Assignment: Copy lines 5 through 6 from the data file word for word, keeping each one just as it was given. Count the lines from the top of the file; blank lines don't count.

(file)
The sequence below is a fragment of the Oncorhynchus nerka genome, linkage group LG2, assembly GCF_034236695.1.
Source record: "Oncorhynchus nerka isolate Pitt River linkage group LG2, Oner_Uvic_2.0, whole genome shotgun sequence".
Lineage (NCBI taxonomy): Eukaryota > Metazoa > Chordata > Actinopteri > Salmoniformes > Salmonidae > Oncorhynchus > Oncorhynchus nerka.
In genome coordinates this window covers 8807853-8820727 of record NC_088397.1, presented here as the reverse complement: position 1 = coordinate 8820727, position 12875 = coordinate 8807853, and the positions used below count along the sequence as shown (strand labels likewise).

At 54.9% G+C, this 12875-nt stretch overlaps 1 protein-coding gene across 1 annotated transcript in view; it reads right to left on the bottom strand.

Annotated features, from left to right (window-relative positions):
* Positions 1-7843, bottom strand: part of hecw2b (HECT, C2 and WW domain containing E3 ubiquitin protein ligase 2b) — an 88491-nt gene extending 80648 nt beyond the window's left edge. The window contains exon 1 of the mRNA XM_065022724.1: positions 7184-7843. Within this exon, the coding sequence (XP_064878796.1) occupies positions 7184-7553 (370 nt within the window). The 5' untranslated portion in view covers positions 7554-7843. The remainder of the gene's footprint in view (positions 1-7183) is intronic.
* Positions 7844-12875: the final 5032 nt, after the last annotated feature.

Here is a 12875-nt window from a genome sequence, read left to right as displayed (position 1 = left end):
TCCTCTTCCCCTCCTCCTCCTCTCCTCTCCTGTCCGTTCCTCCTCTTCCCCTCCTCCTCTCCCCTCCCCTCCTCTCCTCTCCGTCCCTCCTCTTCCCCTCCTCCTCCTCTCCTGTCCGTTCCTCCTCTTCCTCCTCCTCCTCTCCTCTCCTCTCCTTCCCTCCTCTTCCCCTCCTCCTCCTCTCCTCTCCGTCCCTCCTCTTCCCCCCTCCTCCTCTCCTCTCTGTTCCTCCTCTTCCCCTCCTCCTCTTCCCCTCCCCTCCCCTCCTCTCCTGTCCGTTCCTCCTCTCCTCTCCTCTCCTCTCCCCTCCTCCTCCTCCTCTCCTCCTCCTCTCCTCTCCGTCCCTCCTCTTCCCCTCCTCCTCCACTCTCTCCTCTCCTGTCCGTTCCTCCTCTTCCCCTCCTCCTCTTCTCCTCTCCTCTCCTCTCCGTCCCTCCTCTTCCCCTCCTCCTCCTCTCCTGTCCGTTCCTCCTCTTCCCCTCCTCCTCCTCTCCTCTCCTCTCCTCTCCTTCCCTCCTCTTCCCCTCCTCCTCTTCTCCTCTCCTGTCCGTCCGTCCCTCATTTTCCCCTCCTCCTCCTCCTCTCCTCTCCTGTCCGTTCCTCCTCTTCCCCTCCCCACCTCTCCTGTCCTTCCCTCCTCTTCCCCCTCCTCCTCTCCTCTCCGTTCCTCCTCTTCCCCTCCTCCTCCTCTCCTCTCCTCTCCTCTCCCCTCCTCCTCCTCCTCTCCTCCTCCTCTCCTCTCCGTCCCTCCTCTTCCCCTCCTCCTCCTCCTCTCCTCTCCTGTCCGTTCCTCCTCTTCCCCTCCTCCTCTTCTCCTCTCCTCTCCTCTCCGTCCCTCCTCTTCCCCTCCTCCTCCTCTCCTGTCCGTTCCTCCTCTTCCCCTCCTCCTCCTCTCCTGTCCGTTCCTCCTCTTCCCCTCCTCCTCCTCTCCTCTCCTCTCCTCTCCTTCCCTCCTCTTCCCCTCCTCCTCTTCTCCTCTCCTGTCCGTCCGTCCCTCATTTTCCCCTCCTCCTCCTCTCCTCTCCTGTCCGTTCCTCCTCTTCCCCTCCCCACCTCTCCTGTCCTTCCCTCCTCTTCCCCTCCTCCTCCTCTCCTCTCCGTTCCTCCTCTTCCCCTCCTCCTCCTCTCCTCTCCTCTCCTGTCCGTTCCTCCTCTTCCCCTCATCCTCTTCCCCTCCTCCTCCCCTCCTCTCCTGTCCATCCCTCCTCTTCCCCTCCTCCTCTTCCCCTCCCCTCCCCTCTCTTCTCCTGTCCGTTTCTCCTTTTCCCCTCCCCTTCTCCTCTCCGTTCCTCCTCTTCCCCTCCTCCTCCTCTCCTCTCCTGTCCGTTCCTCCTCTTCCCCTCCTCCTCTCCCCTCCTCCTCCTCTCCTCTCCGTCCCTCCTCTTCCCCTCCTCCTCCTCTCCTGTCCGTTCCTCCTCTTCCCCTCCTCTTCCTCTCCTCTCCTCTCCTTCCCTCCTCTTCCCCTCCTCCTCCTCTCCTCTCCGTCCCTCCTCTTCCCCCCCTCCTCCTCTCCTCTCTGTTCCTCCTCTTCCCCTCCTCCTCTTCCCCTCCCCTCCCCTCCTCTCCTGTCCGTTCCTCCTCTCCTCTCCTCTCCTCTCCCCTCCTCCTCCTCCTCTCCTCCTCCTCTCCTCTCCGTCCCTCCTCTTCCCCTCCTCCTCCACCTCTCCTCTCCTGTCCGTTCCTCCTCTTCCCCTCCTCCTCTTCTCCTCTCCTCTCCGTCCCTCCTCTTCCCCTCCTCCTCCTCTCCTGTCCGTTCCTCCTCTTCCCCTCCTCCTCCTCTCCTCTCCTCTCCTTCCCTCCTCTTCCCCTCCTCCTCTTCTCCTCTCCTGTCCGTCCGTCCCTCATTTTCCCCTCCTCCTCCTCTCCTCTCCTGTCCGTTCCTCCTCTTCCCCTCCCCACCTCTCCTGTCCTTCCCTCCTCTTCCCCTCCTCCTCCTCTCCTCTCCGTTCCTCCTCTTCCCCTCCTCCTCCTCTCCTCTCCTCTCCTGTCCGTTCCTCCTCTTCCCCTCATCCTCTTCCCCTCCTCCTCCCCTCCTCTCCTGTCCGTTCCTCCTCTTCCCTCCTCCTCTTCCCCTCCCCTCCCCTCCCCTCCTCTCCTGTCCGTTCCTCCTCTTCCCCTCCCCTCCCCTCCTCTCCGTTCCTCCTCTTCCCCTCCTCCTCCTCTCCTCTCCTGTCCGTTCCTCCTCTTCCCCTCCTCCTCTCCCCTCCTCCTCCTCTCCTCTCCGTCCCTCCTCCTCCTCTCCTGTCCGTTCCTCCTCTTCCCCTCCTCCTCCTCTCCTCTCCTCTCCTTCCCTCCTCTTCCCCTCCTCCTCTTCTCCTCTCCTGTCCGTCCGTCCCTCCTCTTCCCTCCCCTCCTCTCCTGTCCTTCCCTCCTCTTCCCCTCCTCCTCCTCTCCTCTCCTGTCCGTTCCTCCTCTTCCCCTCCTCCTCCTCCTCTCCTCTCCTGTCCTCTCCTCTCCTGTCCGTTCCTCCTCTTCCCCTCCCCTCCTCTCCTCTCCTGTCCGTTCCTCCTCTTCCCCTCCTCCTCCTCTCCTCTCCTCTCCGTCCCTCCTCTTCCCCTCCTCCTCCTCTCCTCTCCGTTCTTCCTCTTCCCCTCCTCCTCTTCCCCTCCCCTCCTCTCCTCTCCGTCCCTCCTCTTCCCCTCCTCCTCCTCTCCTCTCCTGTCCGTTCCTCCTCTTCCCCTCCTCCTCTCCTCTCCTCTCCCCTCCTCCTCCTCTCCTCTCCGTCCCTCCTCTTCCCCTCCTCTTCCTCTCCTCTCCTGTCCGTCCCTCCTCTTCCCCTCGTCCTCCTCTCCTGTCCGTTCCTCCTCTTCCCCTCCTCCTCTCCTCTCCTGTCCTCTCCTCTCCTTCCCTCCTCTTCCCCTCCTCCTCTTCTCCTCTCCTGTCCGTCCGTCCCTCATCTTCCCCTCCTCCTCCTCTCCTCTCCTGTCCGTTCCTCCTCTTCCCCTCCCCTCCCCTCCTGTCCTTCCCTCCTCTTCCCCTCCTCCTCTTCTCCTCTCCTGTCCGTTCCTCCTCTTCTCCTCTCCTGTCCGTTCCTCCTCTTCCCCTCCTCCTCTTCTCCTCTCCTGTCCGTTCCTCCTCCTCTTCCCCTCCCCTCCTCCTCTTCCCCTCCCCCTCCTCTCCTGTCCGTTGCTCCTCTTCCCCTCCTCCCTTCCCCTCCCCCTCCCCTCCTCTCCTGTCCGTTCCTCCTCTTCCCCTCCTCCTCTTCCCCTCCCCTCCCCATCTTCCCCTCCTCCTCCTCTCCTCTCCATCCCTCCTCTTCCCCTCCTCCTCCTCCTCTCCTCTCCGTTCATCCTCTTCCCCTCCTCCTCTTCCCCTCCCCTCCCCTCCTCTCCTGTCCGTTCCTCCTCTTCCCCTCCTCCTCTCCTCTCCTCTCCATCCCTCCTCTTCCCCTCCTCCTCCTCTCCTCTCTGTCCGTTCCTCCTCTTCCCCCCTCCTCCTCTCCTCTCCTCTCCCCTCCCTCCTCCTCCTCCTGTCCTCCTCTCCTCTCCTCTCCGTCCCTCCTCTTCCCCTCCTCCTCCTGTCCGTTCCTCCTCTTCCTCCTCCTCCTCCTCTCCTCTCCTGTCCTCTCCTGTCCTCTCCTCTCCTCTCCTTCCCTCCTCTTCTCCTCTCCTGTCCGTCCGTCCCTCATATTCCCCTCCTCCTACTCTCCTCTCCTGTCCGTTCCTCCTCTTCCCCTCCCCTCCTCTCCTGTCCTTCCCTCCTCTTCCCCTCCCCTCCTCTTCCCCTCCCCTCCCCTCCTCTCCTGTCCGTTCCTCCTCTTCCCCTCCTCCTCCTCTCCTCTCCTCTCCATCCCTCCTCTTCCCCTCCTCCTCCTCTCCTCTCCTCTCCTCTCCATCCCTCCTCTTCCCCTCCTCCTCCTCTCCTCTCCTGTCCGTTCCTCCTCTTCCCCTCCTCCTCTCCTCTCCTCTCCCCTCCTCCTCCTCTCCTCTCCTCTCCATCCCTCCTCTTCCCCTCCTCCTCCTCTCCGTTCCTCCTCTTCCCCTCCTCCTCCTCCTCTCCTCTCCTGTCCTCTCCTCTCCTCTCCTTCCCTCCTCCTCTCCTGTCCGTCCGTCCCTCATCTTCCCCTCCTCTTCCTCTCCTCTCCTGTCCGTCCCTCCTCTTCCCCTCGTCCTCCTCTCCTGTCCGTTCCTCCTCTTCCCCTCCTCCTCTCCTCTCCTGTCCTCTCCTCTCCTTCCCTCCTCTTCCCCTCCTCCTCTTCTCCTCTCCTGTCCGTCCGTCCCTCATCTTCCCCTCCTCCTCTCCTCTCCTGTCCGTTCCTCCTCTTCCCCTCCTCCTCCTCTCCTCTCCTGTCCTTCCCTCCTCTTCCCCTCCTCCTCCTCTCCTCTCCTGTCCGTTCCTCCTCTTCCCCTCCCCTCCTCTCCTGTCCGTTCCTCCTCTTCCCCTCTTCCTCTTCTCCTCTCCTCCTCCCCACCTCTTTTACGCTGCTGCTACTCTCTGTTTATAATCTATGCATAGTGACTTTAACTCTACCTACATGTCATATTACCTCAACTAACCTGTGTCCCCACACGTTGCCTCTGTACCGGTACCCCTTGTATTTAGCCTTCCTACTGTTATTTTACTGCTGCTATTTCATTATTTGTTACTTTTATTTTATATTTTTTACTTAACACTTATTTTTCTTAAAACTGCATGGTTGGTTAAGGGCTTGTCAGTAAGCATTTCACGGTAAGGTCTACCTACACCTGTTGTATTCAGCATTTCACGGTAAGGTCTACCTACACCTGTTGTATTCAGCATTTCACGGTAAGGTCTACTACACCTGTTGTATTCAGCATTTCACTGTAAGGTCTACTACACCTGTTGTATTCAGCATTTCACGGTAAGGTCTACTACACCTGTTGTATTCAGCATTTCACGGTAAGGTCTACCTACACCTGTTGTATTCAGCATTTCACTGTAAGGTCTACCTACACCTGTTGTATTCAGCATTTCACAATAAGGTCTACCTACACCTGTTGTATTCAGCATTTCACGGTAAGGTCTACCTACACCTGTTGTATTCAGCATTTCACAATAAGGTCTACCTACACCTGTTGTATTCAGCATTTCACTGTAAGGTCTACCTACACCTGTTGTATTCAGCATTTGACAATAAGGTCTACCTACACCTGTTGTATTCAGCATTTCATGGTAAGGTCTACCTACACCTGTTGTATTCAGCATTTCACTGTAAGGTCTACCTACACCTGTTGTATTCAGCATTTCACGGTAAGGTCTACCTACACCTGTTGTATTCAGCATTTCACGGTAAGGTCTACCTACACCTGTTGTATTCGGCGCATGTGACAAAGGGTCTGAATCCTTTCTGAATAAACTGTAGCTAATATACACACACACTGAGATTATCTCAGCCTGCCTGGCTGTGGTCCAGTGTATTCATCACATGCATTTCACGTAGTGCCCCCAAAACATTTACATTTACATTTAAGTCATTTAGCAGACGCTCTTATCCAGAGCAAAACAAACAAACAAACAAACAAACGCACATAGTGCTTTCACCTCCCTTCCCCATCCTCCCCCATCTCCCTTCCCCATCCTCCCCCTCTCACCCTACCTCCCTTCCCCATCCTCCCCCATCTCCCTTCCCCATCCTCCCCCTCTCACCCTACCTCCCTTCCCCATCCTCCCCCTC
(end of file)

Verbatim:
At 54.9% G+C, this 12875-nt stretch overlaps 1 protein-coding gene across 1 annotated transcript in view; it reads right to left on the bottom strand.

Annotated features, from left to right (window-relative positions):